* New study: phonics and the brain

As neuroscience continues to instruct teachers in best practices for education, Brain in the News, a publication of The Dana Foundation, cites a study linking phonics instruction to improved reading performance. This is not a surprise, given the foundational work and current research by the Drs. Shaywitz, among others.  This new research, conducted at Stanford University by Yoncheva, Wise, and McCandliss, suggests that beginning readers who focus on phonics instruction, instead of trying of learn whole words, increase activity in an area of the left hemisphere of the brain best suited for reading.  This left hemisphere engagement during reading “is a hallmark of skilled readers, and is characteristically lacking in children and adults who are struggling with reading.”  In contrast, whole-word instruction tended to activate the right hemisphere. Even more remarkably, the subjects in this experiment were able to read unfamiliar words within split seconds, using their previously acquired decoding skills.

For those of us who’ve been teaching both dyslexic and “typical” readers who struggle with reading, this research comes as no surprise.  In my work with non-dyslexic readers, they consistently make huge gains in reading with systematic phonics instruction.  The dyslexic student will also make those gains, but it takes much more time and effort.  I encourage you to subscribe to Brain in the News (follow link above).  I appreciate their summaries of current research, which also help me decide whether to read the original source.  In this case, both are worth a look.   network-440738_640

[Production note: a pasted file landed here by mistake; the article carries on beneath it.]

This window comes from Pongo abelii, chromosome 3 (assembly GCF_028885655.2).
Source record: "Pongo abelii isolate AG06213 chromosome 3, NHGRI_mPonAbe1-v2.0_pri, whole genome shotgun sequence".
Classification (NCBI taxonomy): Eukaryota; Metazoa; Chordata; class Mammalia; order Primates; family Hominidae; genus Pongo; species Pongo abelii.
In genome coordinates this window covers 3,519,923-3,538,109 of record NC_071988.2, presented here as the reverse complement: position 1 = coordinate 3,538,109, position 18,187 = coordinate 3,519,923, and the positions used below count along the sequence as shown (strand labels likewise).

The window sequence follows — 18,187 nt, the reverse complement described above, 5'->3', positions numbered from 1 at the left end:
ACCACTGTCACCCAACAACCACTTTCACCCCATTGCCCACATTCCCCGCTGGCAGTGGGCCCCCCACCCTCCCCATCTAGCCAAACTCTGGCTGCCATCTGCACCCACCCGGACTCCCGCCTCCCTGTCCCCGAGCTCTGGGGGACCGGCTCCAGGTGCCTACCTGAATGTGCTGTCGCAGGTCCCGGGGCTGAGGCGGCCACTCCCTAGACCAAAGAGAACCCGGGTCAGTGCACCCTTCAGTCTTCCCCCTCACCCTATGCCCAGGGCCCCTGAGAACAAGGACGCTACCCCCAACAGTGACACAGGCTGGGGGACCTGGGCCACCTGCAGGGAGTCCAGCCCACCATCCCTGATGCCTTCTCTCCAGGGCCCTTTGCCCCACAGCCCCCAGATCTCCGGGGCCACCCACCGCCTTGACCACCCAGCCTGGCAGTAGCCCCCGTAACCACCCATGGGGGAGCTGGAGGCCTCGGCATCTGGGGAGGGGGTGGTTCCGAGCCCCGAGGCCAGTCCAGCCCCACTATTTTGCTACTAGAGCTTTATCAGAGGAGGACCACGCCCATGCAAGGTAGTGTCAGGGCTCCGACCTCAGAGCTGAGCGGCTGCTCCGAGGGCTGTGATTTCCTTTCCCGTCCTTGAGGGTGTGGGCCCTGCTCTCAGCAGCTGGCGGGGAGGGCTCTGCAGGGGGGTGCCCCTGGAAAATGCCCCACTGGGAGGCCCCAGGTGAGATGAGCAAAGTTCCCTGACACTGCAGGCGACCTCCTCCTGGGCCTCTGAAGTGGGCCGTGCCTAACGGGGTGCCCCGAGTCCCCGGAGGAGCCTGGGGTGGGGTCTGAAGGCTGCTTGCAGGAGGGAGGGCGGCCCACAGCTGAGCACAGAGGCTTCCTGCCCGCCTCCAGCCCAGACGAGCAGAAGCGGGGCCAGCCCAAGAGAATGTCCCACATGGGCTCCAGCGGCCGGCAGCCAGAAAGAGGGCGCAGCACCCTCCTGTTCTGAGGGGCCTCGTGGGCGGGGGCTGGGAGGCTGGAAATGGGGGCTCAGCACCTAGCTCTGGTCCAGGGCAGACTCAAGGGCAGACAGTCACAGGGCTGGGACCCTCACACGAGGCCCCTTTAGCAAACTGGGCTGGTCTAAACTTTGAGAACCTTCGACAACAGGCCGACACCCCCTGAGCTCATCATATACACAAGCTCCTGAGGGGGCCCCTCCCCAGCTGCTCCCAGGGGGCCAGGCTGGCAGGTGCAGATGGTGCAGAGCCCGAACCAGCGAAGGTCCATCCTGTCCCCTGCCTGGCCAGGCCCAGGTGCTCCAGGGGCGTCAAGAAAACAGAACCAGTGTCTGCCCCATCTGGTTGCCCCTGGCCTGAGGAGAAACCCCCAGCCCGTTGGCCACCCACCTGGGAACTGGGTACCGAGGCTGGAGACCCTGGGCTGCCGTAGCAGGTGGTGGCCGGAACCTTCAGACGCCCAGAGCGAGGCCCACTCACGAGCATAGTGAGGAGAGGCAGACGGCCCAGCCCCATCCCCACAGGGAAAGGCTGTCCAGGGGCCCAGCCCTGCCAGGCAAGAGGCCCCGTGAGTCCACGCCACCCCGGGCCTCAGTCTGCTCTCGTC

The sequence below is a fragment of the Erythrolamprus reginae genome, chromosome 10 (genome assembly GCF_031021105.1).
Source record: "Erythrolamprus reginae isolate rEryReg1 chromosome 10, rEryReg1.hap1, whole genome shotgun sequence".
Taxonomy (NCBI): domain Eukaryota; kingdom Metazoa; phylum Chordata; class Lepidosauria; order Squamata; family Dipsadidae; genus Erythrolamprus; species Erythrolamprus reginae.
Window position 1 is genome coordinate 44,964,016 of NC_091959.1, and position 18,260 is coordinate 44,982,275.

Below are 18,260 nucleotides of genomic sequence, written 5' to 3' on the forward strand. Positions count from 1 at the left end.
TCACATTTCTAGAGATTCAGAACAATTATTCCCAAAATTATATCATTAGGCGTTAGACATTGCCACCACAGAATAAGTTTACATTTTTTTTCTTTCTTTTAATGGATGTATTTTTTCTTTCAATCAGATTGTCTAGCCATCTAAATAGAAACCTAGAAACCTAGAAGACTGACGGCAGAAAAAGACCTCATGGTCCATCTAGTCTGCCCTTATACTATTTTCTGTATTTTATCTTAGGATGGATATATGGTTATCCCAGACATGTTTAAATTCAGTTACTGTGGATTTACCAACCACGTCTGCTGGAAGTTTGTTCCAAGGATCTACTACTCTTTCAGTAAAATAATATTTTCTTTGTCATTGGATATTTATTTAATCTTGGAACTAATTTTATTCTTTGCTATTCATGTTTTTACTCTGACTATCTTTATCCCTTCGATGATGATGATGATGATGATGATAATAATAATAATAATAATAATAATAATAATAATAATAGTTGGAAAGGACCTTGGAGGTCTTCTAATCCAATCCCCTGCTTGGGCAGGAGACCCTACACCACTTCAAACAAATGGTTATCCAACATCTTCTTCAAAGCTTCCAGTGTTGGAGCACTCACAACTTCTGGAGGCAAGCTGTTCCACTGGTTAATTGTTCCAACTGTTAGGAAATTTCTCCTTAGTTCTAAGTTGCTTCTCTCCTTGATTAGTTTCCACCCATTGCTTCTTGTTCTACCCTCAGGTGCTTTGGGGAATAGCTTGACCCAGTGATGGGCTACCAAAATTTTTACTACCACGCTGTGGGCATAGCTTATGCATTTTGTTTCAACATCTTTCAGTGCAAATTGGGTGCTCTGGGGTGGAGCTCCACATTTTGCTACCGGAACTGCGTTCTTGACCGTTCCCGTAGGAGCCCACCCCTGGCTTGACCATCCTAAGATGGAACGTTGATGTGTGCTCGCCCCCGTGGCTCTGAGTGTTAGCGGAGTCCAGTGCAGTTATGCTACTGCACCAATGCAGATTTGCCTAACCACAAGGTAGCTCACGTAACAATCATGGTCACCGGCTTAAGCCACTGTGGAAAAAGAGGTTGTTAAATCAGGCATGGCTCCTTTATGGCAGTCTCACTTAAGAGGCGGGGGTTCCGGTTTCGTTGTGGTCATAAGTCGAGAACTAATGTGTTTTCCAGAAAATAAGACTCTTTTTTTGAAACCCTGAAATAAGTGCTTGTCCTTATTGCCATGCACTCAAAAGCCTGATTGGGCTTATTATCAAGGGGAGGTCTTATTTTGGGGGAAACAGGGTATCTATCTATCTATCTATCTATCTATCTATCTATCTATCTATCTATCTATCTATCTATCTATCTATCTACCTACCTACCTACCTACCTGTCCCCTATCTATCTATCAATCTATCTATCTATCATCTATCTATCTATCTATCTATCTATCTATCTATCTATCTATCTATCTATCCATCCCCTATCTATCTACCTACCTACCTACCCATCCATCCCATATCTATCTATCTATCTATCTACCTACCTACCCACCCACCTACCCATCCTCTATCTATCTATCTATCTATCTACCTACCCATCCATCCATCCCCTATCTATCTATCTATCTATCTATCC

* And Jill came tumbling after….

falling-99175_640I must say, Lizzi’s Ten Things of Thankful has been an impetus to look on the bright side of my tumble down the the stairs this past week.  I could have used Jack to slow my descent, but here are my silver linings:

  1. Our stairs are carpeted.
  2. I realize now that I am not qualified to steer a luge in the Olympics.  It’s good to know.
  3. I did not realize how hurt I was.  I would have been much more shaken had I known.
  4. I did not know I would hurt more each day.  “Each day has enough trouble of its own.”
  5. I did not hit my head.  Any more concussions and I won’t know who I am.
  6. I will restart my PT exercises on my bad knee.  I had been slacking off.
  7. My bum has more padding than I realized.  Not sure how to evaluate that, exactly.
  8. My dearest widower has taken good care of me.  True love.
  9. There are only 14 steps in most sets of stairs.  What if there were 30?
  10. I could never become addicted to painkillers.  I wouldn’t know who I am, where I am, and what I’m supposed to be doing.  Of course, that does describe me in a sleep-deprived state.  That’s another post.

Bonus for today!  Here’s another image created by my tutoring kiddo, taking a brain break from our long distance teaching.  He’s “at the beach” with his snorkel, hair cut Mohawk-style and a lot of facial hair for a young’un, while eating a cake.  Do you recognize him?Hangout 4

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* Update on long distance teaching

In yesterday’s post, I described some bumps in the road for my twice exceptional student.  We’re using his summer break to catch up on crucial reading and writing skills.  What a precious kid.  When I asked him how he felt about summer tutoring, his response was so poignant: “I’m disappointed but overall it’s a good thing.”  I asked him to tell me more about the disappointment and he said, “I’m at my grandparents’ house and I sort of want to relax over the summer.”